Q: We recently obtained a 15-month-old rescue dog, a Shiba Inu mix, who likes to mark the bottom carpeted stair that leads to our finished basement each time we leave the house. His new trainer believes he is insecure and has suggested placing his pet bed in the area he uses for his indoor toilet. It worked one time. He continues to leg-lift there. How do we stop this annoying habit?
A: Fortunately, he chose to go in an area of the house that he is not in all the time so it might be easy to fix this problem. Putting a baby gate across the top of the steps when you are not home is the best thing to do here so that he is prevented from going down the steps to urinate in that spot. With the baby gate up he no longer has the opportunity to urinate on the step and as time goes on he will forget that this was ever an option. How long this takes depends on the dog, but I would say that you should keep the gate up for at least four weeks before you allow him free access to the steps when you are not home.
Q: My house cat, Kasey, loves to eat soft plastic. We know it is hazardous so we hide all plastic but still find some in his litter box mixed in his waste. Oddly enough, when it comes to real food, he will only eat crunchy food. I’d love to find a treat he would like. Do you know of anything I could try that plastic-eating cats enjoy?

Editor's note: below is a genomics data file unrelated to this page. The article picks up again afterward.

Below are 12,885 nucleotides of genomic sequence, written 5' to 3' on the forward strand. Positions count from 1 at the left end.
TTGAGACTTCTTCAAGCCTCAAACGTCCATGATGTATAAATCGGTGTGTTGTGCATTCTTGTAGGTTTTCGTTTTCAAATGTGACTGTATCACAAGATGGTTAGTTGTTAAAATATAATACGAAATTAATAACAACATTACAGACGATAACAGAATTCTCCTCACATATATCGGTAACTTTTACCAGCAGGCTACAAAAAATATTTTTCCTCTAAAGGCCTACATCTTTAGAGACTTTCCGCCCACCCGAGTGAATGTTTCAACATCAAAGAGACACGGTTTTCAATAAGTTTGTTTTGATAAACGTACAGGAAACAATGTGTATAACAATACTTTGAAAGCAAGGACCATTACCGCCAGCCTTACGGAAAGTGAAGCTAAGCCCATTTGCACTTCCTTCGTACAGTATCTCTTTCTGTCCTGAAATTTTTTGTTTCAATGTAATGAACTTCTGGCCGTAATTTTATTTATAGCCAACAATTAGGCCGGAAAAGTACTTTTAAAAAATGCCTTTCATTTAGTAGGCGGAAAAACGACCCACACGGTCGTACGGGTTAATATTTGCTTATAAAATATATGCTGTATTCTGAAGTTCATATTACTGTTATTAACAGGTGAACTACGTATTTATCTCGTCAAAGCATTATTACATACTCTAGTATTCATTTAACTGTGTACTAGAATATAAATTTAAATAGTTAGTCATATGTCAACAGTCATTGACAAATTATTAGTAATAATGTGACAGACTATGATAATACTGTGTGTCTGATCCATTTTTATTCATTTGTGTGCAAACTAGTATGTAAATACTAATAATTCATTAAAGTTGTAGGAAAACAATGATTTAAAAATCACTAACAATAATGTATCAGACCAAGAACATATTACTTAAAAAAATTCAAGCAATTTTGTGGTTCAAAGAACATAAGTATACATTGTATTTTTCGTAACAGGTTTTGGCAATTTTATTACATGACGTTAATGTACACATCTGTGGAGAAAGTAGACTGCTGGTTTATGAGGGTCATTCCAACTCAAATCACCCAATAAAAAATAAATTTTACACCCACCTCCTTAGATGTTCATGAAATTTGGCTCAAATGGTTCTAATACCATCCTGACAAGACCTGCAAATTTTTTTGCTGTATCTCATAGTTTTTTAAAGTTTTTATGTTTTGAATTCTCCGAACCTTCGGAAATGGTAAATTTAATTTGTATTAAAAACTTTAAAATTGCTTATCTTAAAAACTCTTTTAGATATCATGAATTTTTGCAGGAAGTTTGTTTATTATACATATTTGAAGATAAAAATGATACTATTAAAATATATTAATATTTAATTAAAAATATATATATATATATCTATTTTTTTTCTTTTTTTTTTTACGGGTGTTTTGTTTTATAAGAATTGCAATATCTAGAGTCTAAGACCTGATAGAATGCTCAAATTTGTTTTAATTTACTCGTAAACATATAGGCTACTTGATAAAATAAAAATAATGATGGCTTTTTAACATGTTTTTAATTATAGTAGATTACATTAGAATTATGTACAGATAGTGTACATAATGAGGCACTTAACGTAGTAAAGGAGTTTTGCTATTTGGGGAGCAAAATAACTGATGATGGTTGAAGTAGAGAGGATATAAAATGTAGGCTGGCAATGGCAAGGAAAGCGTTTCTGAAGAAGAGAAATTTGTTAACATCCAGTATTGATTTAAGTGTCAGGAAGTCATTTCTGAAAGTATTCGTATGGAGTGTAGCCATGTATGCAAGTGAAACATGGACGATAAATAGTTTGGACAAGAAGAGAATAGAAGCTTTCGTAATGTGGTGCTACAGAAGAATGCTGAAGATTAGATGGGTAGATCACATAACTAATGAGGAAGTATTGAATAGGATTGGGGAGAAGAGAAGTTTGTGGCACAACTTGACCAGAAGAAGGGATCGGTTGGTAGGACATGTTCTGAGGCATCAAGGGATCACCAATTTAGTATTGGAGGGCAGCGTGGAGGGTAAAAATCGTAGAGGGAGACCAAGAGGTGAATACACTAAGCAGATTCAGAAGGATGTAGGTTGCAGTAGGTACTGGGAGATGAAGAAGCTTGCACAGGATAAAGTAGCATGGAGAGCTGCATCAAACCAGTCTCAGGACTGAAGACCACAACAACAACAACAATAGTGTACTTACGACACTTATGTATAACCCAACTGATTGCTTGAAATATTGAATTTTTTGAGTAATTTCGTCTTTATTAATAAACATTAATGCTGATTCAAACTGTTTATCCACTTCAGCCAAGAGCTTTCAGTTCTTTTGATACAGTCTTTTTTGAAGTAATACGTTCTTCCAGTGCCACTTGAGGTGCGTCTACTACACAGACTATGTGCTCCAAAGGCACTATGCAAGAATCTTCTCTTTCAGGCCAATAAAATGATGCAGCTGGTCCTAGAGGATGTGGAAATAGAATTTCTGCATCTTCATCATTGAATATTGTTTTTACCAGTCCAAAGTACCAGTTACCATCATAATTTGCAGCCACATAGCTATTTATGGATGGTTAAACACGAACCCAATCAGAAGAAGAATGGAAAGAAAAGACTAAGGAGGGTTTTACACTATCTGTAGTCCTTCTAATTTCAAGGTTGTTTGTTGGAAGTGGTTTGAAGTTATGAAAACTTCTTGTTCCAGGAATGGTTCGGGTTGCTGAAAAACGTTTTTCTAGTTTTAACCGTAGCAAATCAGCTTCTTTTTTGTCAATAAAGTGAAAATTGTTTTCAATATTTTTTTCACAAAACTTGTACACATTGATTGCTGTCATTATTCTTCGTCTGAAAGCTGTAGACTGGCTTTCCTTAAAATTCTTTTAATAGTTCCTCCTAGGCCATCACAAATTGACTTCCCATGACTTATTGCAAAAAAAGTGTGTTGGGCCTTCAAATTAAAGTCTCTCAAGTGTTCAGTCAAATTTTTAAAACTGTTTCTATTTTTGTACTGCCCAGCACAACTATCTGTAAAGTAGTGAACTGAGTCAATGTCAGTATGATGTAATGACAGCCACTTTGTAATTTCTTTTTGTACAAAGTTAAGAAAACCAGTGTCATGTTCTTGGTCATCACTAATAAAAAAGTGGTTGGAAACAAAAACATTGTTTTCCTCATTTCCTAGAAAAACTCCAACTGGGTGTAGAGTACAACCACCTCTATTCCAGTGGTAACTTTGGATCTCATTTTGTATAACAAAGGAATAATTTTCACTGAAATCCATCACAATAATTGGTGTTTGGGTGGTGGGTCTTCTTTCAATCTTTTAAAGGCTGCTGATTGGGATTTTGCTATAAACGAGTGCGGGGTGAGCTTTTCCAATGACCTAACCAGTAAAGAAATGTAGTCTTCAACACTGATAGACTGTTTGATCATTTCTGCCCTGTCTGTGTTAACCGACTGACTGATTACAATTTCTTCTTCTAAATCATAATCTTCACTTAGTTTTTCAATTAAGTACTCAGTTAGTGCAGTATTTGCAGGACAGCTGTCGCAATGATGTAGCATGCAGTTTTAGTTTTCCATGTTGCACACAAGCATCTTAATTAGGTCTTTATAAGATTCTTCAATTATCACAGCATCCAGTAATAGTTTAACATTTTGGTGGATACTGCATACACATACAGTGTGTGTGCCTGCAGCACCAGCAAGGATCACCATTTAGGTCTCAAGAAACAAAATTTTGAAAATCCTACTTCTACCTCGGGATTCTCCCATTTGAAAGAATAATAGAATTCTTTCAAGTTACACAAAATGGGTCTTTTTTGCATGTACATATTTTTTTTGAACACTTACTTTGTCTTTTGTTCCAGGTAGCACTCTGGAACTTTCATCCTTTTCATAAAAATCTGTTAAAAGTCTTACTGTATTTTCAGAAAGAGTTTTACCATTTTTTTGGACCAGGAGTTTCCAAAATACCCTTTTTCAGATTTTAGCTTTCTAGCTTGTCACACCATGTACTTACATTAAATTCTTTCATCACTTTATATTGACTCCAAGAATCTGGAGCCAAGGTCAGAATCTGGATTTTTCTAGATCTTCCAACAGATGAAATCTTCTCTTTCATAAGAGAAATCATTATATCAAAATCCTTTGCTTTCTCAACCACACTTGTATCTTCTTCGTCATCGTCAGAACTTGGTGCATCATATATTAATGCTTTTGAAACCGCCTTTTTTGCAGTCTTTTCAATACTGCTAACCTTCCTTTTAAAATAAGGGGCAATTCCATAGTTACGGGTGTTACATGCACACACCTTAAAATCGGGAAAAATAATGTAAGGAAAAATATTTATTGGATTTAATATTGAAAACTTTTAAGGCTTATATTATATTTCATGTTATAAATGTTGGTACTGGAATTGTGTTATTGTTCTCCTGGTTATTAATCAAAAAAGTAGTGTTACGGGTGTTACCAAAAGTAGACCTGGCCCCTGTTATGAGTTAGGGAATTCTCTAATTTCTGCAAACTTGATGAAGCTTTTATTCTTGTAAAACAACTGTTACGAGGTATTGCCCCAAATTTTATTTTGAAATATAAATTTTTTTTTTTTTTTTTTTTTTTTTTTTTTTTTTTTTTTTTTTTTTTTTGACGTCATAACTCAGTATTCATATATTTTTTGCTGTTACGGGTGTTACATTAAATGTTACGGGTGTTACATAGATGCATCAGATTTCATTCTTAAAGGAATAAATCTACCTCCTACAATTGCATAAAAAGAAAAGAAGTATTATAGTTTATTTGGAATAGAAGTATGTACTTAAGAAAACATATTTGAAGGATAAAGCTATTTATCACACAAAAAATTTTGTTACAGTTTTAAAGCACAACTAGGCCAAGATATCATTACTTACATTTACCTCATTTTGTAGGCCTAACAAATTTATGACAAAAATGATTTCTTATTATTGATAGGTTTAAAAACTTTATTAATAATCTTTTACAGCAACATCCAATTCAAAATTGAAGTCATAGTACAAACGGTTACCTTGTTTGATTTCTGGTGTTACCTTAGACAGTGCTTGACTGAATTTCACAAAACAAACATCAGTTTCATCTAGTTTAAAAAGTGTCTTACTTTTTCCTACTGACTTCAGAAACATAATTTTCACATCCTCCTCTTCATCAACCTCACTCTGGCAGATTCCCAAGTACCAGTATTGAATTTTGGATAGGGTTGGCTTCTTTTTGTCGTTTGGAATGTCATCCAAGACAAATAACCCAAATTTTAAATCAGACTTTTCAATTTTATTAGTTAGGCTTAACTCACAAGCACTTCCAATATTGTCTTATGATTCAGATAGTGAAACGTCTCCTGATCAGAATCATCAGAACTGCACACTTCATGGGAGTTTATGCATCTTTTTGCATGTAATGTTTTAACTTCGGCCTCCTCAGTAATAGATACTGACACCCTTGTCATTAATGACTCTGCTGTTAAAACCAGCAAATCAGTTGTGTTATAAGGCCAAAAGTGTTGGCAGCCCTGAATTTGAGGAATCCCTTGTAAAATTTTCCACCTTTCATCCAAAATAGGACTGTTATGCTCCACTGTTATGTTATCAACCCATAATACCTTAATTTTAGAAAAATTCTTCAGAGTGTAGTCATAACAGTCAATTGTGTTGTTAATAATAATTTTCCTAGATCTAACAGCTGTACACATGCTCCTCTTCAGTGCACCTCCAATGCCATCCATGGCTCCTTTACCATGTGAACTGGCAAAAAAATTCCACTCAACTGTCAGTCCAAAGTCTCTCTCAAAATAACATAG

A: This craving of chewing and eating plastic that some cats do is a fetish and, like most fetishes, there is no reason or cause for it that can be based on logic.
There are many crunchy cat treats on the market that a cat such as yours would like. Only trial and error will tell you if he likes them as much as a plastic bag, though.
I have noticed that many of my own cats with such fetishes do enjoy a big leaf off a head of collard greens or romaine lettuce. Some have also enjoyed celery stalks and string beans.
Q: Years back we all had iguanas as pets and I had a very clever 6-foot-long one named Iggy who actually lived loose in my studio apartment for many years. He would potty on newspaper in the corner of the room. However, you never see them offered as pets anymore in the pet stores that we visit and I was wondering why.
A: Years back the iguana was so popular as a pet only because it was really the only lizard that was available as a pet. In Central America the Green Iguana is a popular food source, and they are commercially bred on farms for this purpose. As a result, there are many babies from the farms that are available to be sold into the pet trade, and years back every pet store had them. The problem is that baby iguanas need a lot of specialized care that not all pet-keepers are capable of providing. Many died as infants and the few that did not grew up into huge adults. The people who had them found out that they were not equipped to keep a 6-foot-long, 15-pound lizard in their home. So many adult iguanas were dumped in parks and other areas by those people who could not keep them, and many municipalities made them illegal as pets because of this.
While all this was going on, dedicated reptile enthusiasts started to captive breed and domesticate other lizards such as bearded dragons and geckos that are much smaller than iguanas and thus easier to keep as pets. That is why you seldom see baby iguanas offered for sale these days.